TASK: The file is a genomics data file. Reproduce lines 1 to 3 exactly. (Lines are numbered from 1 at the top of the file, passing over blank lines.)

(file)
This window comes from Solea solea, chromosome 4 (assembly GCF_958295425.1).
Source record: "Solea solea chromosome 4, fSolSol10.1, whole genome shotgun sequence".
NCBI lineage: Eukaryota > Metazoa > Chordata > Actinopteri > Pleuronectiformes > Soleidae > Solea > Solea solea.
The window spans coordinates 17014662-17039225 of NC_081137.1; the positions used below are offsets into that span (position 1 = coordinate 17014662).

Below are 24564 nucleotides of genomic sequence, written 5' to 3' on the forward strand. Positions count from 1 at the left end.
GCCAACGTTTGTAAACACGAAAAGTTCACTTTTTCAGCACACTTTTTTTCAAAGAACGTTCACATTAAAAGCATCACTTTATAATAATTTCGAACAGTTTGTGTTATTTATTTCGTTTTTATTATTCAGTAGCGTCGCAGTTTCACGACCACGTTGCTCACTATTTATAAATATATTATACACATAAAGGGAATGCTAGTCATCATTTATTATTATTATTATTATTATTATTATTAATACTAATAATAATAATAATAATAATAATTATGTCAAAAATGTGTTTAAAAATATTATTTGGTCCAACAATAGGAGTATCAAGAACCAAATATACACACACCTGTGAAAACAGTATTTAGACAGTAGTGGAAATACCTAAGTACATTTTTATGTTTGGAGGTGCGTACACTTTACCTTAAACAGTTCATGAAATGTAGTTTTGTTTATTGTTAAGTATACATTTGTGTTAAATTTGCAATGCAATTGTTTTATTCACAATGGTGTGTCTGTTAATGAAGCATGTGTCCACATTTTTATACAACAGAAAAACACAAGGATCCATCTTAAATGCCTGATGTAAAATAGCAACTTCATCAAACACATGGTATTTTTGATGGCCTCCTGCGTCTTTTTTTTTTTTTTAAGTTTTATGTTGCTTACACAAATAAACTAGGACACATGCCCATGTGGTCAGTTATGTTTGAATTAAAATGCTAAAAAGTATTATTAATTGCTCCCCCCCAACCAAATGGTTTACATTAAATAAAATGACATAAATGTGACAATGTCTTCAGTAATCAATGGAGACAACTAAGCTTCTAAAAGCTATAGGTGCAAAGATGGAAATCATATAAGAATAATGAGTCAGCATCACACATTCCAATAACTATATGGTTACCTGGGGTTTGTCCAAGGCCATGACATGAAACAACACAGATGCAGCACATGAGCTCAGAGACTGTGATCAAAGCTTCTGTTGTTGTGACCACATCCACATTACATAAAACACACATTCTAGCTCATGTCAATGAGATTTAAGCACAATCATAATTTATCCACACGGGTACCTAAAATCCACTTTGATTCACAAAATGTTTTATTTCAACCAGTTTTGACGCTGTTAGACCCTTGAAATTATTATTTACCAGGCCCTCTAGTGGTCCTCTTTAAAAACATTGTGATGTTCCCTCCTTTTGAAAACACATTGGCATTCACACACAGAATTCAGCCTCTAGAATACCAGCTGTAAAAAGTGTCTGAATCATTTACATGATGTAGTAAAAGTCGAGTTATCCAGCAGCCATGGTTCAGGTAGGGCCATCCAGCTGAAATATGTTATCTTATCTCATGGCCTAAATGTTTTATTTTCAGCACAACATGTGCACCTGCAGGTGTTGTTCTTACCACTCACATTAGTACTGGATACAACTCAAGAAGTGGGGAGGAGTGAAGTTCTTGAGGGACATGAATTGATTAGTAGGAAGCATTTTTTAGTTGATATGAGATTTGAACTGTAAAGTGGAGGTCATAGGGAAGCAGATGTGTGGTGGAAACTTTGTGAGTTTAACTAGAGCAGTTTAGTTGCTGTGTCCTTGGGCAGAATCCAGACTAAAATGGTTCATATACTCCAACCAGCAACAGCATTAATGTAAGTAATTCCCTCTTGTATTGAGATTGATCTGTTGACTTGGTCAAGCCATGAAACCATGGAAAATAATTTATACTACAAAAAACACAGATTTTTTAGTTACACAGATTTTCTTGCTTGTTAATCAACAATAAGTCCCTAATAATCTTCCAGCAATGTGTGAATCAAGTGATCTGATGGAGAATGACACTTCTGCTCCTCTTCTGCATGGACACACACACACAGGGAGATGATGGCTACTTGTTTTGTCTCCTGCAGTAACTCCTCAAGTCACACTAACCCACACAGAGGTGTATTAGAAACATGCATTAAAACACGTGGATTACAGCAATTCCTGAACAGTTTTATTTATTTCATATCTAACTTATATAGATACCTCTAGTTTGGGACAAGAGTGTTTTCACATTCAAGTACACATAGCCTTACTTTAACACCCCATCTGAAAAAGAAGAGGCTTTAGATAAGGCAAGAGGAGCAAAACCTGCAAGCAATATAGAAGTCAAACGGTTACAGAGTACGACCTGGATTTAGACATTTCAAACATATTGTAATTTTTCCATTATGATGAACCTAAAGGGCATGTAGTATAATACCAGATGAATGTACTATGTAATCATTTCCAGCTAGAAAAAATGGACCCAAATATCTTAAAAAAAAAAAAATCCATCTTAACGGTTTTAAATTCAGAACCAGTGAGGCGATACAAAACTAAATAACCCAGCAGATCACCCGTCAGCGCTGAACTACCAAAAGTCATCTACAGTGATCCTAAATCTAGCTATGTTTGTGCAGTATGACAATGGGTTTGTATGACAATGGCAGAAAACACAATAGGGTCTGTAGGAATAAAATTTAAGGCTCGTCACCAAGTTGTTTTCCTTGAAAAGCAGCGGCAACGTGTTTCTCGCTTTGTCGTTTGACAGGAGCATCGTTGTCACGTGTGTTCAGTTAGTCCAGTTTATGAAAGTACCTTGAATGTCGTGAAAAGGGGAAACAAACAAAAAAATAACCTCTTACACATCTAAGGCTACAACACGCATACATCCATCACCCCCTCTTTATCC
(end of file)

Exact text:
This window comes from Solea solea, chromosome 4 (assembly GCF_958295425.1).
Source record: "Solea solea chromosome 4, fSolSol10.1, whole genome shotgun sequence".
NCBI lineage: Eukaryota > Metazoa > Chordata > Actinopteri > Pleuronectiformes > Soleidae > Solea > Solea solea.